1. In 1964, NBC rejects the pilot for Star Trek, claiming it’s too cerebral. Creator Gene Roddenberry revamps the show in 1966, canning the original captain (named Pike) and hiring William Shatner, a Montreal-born, Shakespearean-trained actor, to play Captain James T. Kirk, a swaggering charmer with a penchant for impassioned, staccato speeches and a weakness for foil-clad space babes.
2. In 1968, Shatner releases an album, The Transformed Man, featuring spoken-word covers of famous songs. (The record goes on to become a staple of worst-ever lists.) A year later, Star Trek is canceled after three seasons, and Shatner—now typecast as a space hunk—finds his career stalled. His wife leaves him. He survives on TV movies and regional theater, and he moves into a camper.
3. Star Trek reruns attract a cult following, prompting a Shatner return in a plodding, soporific Star Trek movie in 1979. However, a swashbuckling sequel, Star Trek II: The Wrath of Khan, is a hit, thanks largely to Shatner’s ham-tastic showdowns with nemesis Ricardo Montalban. A scene in which Shatner screams “Khaaaaaaaaaan!” to the heavens becomes a running nerd in-joke, later parodied on Seinfeld.
4. Shatner’s rejuvenation leads to the title role in T.J. Hooker, a lamentable 1982 ABC cop show in which a paunchy Shatner slides across car hoods and mentors Heather Locklear. The network cans the series after three much-mocked seasons. But by now, Shatner has discovered the utility of spoofing his own iconic status: In 1982, he appears as a pompous space captain in Airplane II: The Sequel.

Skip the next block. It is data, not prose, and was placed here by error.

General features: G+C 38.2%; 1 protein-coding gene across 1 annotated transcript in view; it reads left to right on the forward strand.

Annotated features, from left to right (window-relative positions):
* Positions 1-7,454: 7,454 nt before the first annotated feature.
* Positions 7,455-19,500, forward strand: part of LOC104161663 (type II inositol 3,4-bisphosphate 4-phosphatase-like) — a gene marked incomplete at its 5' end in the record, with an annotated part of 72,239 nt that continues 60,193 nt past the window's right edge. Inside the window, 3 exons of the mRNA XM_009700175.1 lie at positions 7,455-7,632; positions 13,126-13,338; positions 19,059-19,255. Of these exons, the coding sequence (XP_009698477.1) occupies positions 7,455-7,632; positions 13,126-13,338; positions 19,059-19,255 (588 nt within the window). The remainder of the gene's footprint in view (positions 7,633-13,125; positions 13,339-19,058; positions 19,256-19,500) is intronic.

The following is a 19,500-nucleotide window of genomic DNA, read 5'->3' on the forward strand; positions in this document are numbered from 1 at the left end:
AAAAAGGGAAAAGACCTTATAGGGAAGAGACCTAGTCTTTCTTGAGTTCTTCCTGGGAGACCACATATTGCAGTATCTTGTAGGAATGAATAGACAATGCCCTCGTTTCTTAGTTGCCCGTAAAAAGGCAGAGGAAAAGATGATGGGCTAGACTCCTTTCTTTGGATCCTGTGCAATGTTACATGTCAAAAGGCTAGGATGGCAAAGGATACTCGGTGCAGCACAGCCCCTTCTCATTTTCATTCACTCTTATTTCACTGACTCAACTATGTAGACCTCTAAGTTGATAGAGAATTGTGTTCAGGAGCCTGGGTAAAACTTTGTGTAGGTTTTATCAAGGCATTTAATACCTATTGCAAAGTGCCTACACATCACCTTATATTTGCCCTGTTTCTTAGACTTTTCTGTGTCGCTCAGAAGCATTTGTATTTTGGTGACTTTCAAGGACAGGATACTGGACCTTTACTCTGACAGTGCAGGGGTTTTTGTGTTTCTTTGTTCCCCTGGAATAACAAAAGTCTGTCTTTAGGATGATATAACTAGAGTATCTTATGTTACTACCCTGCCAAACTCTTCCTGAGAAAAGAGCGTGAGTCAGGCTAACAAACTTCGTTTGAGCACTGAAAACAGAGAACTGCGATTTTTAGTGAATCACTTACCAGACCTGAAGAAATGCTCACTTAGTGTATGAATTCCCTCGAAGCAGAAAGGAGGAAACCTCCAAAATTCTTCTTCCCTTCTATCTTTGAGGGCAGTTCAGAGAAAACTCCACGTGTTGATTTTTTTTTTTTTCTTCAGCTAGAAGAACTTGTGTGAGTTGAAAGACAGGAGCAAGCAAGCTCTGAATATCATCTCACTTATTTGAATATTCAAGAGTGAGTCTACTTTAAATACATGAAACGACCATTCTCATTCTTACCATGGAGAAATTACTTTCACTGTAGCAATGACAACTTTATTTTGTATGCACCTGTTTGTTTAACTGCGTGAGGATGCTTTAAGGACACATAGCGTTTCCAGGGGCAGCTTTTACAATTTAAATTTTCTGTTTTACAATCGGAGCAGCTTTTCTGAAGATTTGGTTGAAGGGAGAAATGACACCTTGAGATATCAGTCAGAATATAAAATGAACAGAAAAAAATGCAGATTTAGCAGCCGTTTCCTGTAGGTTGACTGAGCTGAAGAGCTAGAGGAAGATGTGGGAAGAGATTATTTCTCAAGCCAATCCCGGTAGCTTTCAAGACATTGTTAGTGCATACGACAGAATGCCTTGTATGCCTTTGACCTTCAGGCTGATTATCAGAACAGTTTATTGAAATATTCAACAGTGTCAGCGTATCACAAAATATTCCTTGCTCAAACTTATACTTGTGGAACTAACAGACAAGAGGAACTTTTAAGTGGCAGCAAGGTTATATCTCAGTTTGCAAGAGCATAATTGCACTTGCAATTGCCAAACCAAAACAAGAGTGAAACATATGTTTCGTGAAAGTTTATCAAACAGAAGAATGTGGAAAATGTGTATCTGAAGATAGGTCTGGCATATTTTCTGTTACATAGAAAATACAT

5. In 1986, Shatner cements his comedic bona fides during a hosting gig on Saturday Night Live; in one sketch, he barks at a group of Trekkie nerds to “Get a life!” Trek fans are horrified, but Shatner’s profile rises. After extending his brand with a series of best-selling sci-fi novels, he’s pegged as the spokesman for Priceline.com in 1998 and stars in a series of self-consciously ironic ads in which he croons melodramatically, backed by a cheesy lounge band.
6. In 2004, Shatner guest-stars on The Practice—a role that earns him the lead in a spinoff, Boston Legal, an Emmy win, and, later, a Golden Globe. The TV success coincides with raves for his cheekily titled album, Has Been, produced by indie star Ben Folds. In a gesture of playful defiance, Shatner, age 73, ends an L.A. concert with “Lucy in the Sky With Diamonds”—a nod to Transformed Man—then raises a fist. Then flips the bird.
7.To mark April 1, Spike TV airs Invasion Iowa, a reality series in which an entire town gets Punk’d into believing it’s the site for a film shoot. The star? Shatner, of course, whose own career reads like an audacious, brilliant prank: From sci-fi beefcake to self-conscious punch line to legitimately lauded icon.